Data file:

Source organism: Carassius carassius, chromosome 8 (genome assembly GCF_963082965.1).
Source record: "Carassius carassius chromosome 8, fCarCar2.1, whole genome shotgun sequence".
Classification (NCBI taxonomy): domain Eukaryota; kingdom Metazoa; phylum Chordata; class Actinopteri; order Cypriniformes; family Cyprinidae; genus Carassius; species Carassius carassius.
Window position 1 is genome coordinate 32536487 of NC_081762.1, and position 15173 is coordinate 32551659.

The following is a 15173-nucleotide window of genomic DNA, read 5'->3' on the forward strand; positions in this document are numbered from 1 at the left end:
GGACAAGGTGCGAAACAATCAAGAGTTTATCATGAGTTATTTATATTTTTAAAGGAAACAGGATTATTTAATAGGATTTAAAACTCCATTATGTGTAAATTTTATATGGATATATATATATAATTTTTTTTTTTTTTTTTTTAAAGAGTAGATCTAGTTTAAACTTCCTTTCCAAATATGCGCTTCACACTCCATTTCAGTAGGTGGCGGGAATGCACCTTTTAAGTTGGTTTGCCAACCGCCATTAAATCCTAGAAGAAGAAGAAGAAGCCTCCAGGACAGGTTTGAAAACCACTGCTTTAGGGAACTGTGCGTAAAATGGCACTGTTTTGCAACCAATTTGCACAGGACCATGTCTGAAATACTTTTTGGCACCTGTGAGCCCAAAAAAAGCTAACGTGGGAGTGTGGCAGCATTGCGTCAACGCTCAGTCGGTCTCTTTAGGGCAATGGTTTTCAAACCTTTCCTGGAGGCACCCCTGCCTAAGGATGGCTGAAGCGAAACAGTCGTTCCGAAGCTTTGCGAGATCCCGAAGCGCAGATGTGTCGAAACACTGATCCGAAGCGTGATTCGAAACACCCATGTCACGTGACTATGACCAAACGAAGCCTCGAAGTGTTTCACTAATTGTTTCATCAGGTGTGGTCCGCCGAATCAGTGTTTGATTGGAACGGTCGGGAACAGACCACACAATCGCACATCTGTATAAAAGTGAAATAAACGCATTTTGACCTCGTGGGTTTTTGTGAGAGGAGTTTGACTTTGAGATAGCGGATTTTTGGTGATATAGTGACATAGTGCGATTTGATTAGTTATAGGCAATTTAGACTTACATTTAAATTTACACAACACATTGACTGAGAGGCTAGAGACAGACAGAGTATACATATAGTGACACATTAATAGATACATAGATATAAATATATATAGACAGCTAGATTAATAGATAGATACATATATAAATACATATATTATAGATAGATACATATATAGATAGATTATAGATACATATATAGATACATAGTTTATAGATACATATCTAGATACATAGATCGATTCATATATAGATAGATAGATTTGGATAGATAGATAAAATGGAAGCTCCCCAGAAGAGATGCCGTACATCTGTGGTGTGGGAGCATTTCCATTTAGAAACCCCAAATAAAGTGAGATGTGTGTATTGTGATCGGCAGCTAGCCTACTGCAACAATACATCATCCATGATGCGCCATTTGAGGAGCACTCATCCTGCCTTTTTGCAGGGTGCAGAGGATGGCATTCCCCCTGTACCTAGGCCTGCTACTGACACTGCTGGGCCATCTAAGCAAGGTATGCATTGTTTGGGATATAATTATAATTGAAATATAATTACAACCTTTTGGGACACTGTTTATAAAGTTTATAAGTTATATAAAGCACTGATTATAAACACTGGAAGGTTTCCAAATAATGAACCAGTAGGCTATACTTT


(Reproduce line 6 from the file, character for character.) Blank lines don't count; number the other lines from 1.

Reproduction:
GGACAAGGTGCGAAACAATCAAGAGTTTATCATGAGTTATTTATATTTTTAAAGGAAACAGGATTATTTAATAGGATTTAAAACTCCATTATGTGTAAATTTTATATGGATATATATATATAATTTTTTTTTTTTTTTTTTTAAAGAGTAGATCTAGTTTAAACTTCCTTTCCAAATATGCGCTTCACACTCCATTTCAGTAGGTGGCGGGAATGCACCTTTTAAGTTGGTTTGCCAACCGCCATTAAATCCTAGAAGAAGAAGAAGAAGCCTCCAGGACAGGTTTGAAAACCACTGCTTTAGGGAACTGTGCGTAAAATGGCACTGTTTTGCAACCAATTTGCACAGGACCATGTCTGAAATACTTTTTGGCACCTGTGAGCCCAAAAAAAGCTAACGTGGGAGTGTGGCAGCATTGCGTCAACGCTCAGTCGGTCTCTTTAGGGCAATGGTTTTCAAACCTTTCCTGGAGGCACCCCTGCCTAAGGATGGCTGAAGCGAAACAGTCGTTCCGAAGCTTTGCGAGATCCCGAAGCGCAGATGTGTCGAAACACTGATCCGAAGCGTGATTCGAAACACCCATGTCACGTGACTATGACCAAACGAAGCCTCGAAGTGTTTCACTAATTGTTTCATCAGGTGTGGTCCGCCGAATCAGTGTTTGATTGGAACGGTCGGGAACAGACCACACAATCGCACATCTGTATAAAAGTGAAATAAACGCATTTTGACCTCGTGGGTTTTTGTGAGAGGAGTTTGACTTTGAGATAGCGGATTTTTGGTGATATAGTGACATAGTGCGATTTGATTAGTTATAGGCAATTTAGACTTACATTTAAATTTACACAACACATTGACTGAGAGGCTAGAGACAGACAGAGTATACATATAGTGACACATTAATAGATACATAGATATAAATATATATAGACAGCTAGATTAATAGATAGATACATATATAAATACATATATTATAGATAGATACATATATAGATAGATTATAGATACATATATAGATACATAGTTTATAGATACATATCTAGATACATAGATCGATTCATATATAGATAGATAGATTTGGATAGATAGATAAAATGGAAGCTCCCCAGAAGAGATGCCGTACATCTGTGGTGTGGGAGCATTTCCATTTAGAAACCCCAAATAAAGTGAGATGTGTGTATTGTGATCGGCAGCTAGCCTACTGCAACAATACATCATCCATGATGCGCCATTTGAGGAGCACTCATCCTGCCTTTTTGCAGGGTGCAGAGGATGGCATTCCCCCTGTACCTAGGCCTGCTACTGACACTGCTGGGCCATCTAAGCAAGGTATGCATTGTTTGGGATATAATTATAATTGAAATATAATTACAACCTTTTGGGACACTGTTTATAAAGTTTATAAGTTATATAAAGCACTGATTATAAACACTGGAAGGTTTCCAAATAATGAACCAGTAGGCTATACTTT